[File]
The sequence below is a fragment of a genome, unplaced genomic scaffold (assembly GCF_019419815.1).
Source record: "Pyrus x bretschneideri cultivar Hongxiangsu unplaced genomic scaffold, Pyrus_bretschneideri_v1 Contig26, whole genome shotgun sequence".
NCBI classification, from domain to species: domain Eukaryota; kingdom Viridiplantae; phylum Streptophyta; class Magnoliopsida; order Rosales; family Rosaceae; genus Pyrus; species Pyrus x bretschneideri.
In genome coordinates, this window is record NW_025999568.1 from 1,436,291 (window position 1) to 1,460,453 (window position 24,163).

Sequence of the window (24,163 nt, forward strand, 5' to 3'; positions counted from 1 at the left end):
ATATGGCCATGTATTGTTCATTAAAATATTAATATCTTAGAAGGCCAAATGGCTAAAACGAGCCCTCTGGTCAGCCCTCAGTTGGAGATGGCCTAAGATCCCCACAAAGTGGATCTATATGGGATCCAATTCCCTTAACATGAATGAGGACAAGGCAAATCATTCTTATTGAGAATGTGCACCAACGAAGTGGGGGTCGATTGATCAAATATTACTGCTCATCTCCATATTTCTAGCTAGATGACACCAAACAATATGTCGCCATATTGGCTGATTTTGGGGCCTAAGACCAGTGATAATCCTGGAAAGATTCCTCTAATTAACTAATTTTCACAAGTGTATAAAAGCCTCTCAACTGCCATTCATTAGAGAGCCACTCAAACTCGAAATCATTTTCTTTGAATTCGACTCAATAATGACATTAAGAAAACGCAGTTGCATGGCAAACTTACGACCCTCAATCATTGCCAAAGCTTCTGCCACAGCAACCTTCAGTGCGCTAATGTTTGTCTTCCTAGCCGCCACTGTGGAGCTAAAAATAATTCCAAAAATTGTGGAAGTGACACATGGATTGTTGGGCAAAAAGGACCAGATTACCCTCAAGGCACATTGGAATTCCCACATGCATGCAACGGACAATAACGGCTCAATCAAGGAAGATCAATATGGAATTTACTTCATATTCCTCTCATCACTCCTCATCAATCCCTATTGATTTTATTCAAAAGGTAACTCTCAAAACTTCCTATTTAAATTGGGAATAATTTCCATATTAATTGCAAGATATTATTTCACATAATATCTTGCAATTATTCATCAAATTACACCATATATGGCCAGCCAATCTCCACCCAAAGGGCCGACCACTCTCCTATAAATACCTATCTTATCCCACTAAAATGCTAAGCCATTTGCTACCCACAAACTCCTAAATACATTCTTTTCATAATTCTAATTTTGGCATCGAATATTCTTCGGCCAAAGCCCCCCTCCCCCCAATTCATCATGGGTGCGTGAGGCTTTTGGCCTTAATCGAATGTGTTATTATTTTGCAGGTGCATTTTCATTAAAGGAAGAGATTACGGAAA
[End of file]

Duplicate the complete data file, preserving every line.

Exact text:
The sequence below is a fragment of a genome, unplaced genomic scaffold (assembly GCF_019419815.1).
Source record: "Pyrus x bretschneideri cultivar Hongxiangsu unplaced genomic scaffold, Pyrus_bretschneideri_v1 Contig26, whole genome shotgun sequence".
NCBI classification, from domain to species: domain Eukaryota; kingdom Viridiplantae; phylum Streptophyta; class Magnoliopsida; order Rosales; family Rosaceae; genus Pyrus; species Pyrus x bretschneideri.
In genome coordinates, this window is record NW_025999568.1 from 1,436,291 (window position 1) to 1,460,453 (window position 24,163).

Sequence of the window (24,163 nt, forward strand, 5' to 3'; positions counted from 1 at the left end):
ATATGGCCATGTATTGTTCATTAAAATATTAATATCTTAGAAGGCCAAATGGCTAAAACGAGCCCTCTGGTCAGCCCTCAGTTGGAGATGGCCTAAGATCCCCACAAAGTGGATCTATATGGGATCCAATTCCCTTAACATGAATGAGGACAAGGCAAATCATTCTTATTGAGAATGTGCACCAACGAAGTGGGGGTCGATTGATCAAATATTACTGCTCATCTCCATATTTCTAGCTAGATGACACCAAACAATATGTCGCCATATTGGCTGATTTTGGGGCCTAAGACCAGTGATAATCCTGGAAAGATTCCTCTAATTAACTAATTTTCACAAGTGTATAAAAGCCTCTCAACTGCCATTCATTAGAGAGCCACTCAAACTCGAAATCATTTTCTTTGAATTCGACTCAATAATGACATTAAGAAAACGCAGTTGCATGGCAAACTTACGACCCTCAATCATTGCCAAAGCTTCTGCCACAGCAACCTTCAGTGCGCTAATGTTTGTCTTCCTAGCCGCCACTGTGGAGCTAAAAATAATTCCAAAAATTGTGGAAGTGACACATGGATTGTTGGGCAAAAAGGACCAGATTACCCTCAAGGCACATTGGAATTCCCACATGCATGCAACGGACAATAACGGCTCAATCAAGGAAGATCAATATGGAATTTACTTCATATTCCTCTCATCACTCCTCATCAATCCCTATTGATTTTATTCAAAAGGTAACTCTCAAAACTTCCTATTTAAATTGGGAATAATTTCCATATTAATTGCAAGATATTATTTCACATAATATCTTGCAATTATTCATCAAATTACACCATATATGGCCAGCCAATCTCCACCCAAAGGGCCGACCACTCTCCTATAAATACCTATCTTATCCCACTAAAATGCTAAGCCATTTGCTACCCACAAACTCCTAAATACATTCTTTTCATAATTCTAATTTTGGCATCGAATATTCTTCGGCCAAAGCCCCCCTCCCCCCAATTCATCATGGGTGCGTGAGGCTTTTGGCCTTAATCGAATGTGTTATTATTTTGCAGGTGCATTTTCATTAAAGGAAGAGATTACGGAAA